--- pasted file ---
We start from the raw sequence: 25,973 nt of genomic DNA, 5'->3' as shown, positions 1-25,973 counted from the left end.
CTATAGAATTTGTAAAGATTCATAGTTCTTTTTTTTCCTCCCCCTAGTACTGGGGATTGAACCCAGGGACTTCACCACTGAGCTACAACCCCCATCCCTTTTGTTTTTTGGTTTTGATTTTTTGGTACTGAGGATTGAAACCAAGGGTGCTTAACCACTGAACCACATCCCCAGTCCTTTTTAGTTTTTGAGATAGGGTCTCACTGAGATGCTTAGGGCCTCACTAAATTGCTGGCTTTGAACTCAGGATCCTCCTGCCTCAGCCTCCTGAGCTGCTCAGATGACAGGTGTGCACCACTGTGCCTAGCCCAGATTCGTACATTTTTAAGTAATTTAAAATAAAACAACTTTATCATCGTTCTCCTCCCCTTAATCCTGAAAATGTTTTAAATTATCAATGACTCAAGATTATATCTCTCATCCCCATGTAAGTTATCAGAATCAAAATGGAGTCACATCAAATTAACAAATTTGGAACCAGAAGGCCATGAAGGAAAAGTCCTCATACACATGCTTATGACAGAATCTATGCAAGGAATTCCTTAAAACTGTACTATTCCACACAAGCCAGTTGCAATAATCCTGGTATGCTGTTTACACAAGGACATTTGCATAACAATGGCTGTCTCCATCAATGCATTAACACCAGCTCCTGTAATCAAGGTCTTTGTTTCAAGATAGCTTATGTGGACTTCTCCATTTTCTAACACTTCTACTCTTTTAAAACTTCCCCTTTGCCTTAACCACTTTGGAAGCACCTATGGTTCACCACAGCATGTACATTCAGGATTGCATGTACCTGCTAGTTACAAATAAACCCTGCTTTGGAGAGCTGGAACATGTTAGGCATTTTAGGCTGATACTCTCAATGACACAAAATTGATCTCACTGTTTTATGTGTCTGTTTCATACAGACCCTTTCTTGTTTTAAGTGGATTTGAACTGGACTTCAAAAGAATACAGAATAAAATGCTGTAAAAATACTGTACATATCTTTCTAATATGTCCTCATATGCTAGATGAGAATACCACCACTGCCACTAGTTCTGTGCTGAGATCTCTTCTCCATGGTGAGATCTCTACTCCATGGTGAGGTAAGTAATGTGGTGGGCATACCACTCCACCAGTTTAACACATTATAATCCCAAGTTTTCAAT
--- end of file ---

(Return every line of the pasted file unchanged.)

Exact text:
We start from the raw sequence: 25,973 nt of genomic DNA, 5'->3' as shown, positions 1-25,973 counted from the left end.
CTATAGAATTTGTAAAGATTCATAGTTCTTTTTTTTCCTCCCCCTAGTACTGGGGATTGAACCCAGGGACTTCACCACTGAGCTACAACCCCCATCCCTTTTGTTTTTTGGTTTTGATTTTTTGGTACTGAGGATTGAAACCAAGGGTGCTTAACCACTGAACCACATCCCCAGTCCTTTTTAGTTTTTGAGATAGGGTCTCACTGAGATGCTTAGGGCCTCACTAAATTGCTGGCTTTGAACTCAGGATCCTCCTGCCTCAGCCTCCTGAGCTGCTCAGATGACAGGTGTGCACCACTGTGCCTAGCCCAGATTCGTACATTTTTAAGTAATTTAAAATAAAACAACTTTATCATCGTTCTCCTCCCCTTAATCCTGAAAATGTTTTAAATTATCAATGACTCAAGATTATATCTCTCATCCCCATGTAAGTTATCAGAATCAAAATGGAGTCACATCAAATTAACAAATTTGGAACCAGAAGGCCATGAAGGAAAAGTCCTCATACACATGCTTATGACAGAATCTATGCAAGGAATTCCTTAAAACTGTACTATTCCACACAAGCCAGTTGCAATAATCCTGGTATGCTGTTTACACAAGGACATTTGCATAACAATGGCTGTCTCCATCAATGCATTAACACCAGCTCCTGTAATCAAGGTCTTTGTTTCAAGATAGCTTATGTGGACTTCTCCATTTTCTAACACTTCTACTCTTTTAAAACTTCCCCTTTGCCTTAACCACTTTGGAAGCACCTATGGTTCACCACAGCATGTACATTCAGGATTGCATGTACCTGCTAGTTACAAATAAACCCTGCTTTGGAGAGCTGGAACATGTTAGGCATTTTAGGCTGATACTCTCAATGACACAAAATTGATCTCACTGTTTTATGTGTCTGTTTCATACAGACCCTTTCTTGTTTTAAGTGGATTTGAACTGGACTTCAAAAGAATACAGAATAAAATGCTGTAAAAATACTGTACATATCTTTCTAATATGTCCTCATATGCTAGATGAGAATACCACCACTGCCACTAGTTCTGTGCTGAGATCTCTTCTCCATGGTGAGATCTCTACTCCATGGTGAGGTAAGTAATGTGGTGGGCATACCACTCCACCAGTTTAACACATTATAATCCCAAGTTTTCAAT